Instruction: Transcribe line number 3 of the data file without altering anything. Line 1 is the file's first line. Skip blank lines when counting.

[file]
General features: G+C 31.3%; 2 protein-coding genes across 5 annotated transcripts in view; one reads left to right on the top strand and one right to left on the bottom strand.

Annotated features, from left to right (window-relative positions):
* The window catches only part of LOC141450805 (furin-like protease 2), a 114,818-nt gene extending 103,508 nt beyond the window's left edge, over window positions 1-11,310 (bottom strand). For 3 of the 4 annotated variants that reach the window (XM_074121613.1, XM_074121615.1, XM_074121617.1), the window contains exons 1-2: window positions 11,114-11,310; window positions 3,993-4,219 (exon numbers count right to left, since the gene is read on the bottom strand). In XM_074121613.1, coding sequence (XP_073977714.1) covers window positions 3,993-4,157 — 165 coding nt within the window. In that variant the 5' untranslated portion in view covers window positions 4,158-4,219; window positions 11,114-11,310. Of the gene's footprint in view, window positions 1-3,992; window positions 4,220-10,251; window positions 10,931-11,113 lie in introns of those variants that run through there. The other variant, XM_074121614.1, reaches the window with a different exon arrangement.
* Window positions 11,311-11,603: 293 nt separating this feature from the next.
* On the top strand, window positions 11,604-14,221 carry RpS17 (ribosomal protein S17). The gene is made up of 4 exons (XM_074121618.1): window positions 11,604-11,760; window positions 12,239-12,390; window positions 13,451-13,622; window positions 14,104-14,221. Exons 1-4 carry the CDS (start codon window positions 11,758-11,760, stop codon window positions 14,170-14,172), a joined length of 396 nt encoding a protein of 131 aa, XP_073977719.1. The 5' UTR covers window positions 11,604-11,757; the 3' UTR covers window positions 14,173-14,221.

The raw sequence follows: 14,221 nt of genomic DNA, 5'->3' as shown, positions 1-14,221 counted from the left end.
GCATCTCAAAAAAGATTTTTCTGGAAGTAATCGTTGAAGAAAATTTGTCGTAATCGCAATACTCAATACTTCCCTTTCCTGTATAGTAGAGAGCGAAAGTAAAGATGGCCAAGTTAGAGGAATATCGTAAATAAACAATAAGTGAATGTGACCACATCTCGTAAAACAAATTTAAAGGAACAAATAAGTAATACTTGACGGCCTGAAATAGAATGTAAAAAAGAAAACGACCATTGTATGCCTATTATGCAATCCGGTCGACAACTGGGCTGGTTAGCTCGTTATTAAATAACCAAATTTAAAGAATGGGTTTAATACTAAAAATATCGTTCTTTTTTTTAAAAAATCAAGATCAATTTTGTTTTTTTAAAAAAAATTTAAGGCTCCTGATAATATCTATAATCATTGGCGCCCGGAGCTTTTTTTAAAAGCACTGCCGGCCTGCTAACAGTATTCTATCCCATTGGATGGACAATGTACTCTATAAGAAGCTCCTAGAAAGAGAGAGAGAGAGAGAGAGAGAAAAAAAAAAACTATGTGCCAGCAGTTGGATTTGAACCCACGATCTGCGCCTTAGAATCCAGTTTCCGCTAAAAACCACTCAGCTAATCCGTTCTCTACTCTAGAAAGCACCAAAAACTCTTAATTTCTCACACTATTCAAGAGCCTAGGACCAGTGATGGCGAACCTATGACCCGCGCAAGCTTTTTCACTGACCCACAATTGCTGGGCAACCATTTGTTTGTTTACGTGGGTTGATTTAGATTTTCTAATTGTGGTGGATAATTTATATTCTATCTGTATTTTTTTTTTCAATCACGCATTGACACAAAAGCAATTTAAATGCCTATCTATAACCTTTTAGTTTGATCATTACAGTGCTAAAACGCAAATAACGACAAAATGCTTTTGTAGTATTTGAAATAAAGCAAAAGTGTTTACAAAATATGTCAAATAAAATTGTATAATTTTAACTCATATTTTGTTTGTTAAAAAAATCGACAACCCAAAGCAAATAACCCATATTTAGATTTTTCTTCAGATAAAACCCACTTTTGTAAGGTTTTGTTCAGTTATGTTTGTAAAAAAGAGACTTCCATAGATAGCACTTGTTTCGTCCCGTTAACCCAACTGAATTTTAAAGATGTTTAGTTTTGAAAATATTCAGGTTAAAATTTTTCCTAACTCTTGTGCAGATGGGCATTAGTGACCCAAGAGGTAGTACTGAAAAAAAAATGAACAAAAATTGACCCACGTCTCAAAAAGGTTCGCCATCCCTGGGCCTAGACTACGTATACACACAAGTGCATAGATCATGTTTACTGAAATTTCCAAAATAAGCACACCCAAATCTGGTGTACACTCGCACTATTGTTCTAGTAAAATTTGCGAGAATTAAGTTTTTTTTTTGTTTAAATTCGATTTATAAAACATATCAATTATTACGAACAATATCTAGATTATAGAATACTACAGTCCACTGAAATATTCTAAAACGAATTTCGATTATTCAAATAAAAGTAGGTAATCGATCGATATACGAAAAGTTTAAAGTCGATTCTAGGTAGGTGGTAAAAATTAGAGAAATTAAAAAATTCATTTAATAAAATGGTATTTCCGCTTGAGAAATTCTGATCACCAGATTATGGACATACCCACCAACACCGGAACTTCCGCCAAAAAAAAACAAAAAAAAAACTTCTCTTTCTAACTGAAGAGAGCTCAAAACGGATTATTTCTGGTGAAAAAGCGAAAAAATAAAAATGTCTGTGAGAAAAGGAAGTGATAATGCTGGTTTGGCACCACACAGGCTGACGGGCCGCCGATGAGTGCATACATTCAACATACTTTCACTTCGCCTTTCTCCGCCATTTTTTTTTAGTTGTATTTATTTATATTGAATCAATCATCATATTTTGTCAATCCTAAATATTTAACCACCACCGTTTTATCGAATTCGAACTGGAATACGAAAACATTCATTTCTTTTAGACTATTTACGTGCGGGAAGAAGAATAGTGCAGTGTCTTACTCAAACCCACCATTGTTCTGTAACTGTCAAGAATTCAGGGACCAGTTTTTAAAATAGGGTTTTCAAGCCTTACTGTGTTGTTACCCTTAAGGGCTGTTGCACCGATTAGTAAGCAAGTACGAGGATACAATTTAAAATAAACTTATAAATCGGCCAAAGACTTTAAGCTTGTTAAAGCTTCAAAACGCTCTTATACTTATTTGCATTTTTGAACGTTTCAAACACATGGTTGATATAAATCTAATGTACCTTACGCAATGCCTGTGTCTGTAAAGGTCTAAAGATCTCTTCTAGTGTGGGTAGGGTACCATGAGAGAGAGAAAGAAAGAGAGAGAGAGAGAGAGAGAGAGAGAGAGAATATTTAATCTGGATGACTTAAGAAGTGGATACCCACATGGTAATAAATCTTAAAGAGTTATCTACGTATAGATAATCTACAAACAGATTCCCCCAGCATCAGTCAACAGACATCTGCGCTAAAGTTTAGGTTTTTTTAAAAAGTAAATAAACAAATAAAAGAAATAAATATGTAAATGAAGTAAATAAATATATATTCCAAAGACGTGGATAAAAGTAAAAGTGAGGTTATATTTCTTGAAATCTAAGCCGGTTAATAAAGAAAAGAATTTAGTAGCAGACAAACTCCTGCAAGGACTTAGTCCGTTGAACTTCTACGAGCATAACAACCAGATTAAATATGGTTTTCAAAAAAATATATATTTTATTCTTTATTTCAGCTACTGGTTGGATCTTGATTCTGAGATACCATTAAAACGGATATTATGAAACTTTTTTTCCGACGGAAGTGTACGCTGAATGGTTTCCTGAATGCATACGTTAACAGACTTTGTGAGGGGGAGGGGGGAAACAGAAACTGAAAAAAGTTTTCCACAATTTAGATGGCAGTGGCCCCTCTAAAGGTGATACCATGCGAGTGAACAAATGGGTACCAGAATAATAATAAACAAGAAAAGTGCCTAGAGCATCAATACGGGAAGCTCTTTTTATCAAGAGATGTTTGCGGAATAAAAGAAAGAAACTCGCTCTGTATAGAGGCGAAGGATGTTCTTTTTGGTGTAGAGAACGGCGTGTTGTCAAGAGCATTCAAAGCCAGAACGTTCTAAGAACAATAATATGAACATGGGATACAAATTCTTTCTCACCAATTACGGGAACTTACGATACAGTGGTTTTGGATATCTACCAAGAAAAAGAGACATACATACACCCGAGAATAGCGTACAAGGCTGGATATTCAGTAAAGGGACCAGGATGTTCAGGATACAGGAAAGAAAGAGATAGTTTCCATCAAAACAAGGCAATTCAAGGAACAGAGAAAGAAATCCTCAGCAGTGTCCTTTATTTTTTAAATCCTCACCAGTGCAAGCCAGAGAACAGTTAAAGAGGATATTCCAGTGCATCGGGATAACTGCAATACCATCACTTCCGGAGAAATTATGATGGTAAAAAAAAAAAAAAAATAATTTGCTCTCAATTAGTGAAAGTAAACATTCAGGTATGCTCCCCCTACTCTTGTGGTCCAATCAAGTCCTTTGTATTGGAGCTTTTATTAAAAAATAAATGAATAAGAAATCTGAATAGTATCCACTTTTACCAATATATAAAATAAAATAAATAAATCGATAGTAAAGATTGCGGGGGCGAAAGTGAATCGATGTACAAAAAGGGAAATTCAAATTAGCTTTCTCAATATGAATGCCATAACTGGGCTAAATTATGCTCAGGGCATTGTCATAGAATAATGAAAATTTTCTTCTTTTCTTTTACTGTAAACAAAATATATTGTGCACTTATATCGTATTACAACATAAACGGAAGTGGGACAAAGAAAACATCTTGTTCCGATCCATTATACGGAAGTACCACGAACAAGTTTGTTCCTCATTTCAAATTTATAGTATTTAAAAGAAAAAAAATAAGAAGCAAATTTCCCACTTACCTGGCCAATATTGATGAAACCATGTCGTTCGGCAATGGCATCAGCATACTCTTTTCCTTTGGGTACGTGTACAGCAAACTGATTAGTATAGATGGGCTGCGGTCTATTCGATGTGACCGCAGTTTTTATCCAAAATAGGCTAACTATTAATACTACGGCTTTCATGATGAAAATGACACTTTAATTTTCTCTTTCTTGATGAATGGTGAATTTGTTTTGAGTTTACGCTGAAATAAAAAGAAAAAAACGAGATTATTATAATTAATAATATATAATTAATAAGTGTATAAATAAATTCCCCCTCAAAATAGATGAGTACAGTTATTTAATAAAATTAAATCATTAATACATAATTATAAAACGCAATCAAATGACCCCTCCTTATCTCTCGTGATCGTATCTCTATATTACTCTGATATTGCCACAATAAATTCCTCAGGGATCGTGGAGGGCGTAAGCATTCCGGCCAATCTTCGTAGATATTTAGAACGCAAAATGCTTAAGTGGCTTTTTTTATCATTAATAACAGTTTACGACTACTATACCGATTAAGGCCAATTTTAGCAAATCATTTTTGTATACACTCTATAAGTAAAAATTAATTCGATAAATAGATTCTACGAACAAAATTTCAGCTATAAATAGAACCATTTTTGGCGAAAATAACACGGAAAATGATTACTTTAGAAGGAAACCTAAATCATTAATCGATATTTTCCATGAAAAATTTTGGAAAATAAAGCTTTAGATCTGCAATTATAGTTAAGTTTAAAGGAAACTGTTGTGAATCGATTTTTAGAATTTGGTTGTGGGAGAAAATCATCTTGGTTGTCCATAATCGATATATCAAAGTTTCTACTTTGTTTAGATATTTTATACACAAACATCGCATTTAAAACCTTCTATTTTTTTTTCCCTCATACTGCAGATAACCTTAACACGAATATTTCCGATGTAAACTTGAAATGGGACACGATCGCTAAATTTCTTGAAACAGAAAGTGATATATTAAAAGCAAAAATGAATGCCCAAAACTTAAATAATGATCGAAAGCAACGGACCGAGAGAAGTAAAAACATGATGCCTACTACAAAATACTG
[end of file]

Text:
* The window catches only part of LOC141450805 (furin-like protease 2), a 114,818-nt gene extending 103,508 nt beyond the window's left edge, over window positions 1-11,310 (bottom strand). For 3 of the 4 annotated variants that reach the window (XM_074121613.1, XM_074121615.1, XM_074121617.1), the window contains exons 1-2: window positions 11,114-11,310; window positions 3,993-4,219 (exon numbers count right to left, since the gene is read on the bottom strand). In XM_074121613.1, coding sequence (XP_073977714.1) covers window positions 3,993-4,157 — 165 coding nt within the window. In that variant the 5' untranslated portion in view covers window positions 4,158-4,219; window positions 11,114-11,310. Of the gene's footprint in view, window positions 1-3,992; window positions 4,220-10,251; window positions 10,931-11,113 lie in introns of those variants that run through there. The other variant, XM_074121614.1, reaches the window with a different exon arrangement.